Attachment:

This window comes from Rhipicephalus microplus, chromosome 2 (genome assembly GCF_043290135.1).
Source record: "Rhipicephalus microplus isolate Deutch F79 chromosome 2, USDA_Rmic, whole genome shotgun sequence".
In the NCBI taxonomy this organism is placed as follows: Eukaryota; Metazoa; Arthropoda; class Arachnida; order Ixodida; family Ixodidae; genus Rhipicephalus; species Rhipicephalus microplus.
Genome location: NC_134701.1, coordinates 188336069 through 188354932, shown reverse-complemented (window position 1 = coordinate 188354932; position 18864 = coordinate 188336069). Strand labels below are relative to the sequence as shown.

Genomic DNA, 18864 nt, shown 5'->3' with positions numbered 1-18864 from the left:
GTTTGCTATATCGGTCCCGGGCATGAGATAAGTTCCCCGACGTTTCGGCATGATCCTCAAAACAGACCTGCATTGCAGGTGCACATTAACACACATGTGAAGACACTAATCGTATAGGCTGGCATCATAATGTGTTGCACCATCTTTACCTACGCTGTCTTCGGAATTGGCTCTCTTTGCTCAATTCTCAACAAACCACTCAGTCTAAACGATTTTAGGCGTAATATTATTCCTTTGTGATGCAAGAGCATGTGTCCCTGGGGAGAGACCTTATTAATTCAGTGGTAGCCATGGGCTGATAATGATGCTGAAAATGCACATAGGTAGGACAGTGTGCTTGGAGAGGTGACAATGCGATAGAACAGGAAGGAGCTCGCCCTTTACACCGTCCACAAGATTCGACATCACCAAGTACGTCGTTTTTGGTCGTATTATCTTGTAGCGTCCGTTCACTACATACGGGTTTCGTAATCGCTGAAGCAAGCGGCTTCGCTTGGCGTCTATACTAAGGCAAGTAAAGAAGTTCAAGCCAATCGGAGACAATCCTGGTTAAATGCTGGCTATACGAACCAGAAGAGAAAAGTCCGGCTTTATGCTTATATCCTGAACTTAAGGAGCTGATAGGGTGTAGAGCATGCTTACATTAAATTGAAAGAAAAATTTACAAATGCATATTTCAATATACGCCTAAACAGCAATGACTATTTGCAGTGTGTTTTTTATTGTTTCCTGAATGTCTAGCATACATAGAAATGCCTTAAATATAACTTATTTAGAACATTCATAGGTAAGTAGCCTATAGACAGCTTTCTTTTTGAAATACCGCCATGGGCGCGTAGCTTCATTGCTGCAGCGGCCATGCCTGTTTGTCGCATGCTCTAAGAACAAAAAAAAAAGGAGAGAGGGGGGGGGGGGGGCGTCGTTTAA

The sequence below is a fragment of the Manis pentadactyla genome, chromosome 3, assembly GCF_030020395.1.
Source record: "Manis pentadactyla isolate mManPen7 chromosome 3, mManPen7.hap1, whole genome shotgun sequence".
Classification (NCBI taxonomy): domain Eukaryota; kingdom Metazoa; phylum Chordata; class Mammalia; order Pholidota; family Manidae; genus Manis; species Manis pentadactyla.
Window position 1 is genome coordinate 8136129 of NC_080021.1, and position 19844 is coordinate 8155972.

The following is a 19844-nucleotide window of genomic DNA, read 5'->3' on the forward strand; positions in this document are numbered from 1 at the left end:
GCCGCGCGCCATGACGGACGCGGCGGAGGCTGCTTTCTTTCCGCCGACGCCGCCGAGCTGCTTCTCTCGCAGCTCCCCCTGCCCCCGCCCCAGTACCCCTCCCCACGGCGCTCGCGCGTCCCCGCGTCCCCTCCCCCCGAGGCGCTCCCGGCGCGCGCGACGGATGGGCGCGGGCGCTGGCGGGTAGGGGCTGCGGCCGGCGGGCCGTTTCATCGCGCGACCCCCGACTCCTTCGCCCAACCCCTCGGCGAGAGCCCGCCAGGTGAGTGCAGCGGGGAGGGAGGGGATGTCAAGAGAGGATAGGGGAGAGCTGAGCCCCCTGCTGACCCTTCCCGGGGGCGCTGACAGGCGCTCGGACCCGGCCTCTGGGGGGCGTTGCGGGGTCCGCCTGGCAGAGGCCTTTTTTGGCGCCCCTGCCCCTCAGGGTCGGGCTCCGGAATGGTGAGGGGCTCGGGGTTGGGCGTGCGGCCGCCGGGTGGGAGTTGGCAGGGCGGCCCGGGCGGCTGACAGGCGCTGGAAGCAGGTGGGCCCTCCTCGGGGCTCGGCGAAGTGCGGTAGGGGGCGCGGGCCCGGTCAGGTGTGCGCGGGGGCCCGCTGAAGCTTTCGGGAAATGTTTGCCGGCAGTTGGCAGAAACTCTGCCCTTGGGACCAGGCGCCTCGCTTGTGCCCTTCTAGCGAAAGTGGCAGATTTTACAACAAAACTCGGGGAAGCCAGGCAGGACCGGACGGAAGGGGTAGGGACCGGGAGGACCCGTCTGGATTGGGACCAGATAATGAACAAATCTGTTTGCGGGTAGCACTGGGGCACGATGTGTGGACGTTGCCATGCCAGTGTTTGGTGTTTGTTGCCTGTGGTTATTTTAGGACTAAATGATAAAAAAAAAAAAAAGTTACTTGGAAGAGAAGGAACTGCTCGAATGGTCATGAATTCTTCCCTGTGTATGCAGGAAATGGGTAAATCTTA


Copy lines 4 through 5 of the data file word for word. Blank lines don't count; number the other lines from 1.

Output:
Genome location: NC_134701.1, coordinates 188336069 through 188354932, shown reverse-complemented (window position 1 = coordinate 188354932; position 18864 = coordinate 188336069). Strand labels below are relative to the sequence as shown.

Genomic DNA, 18864 nt, shown 5'->3' with positions numbered 1-18864 from the left: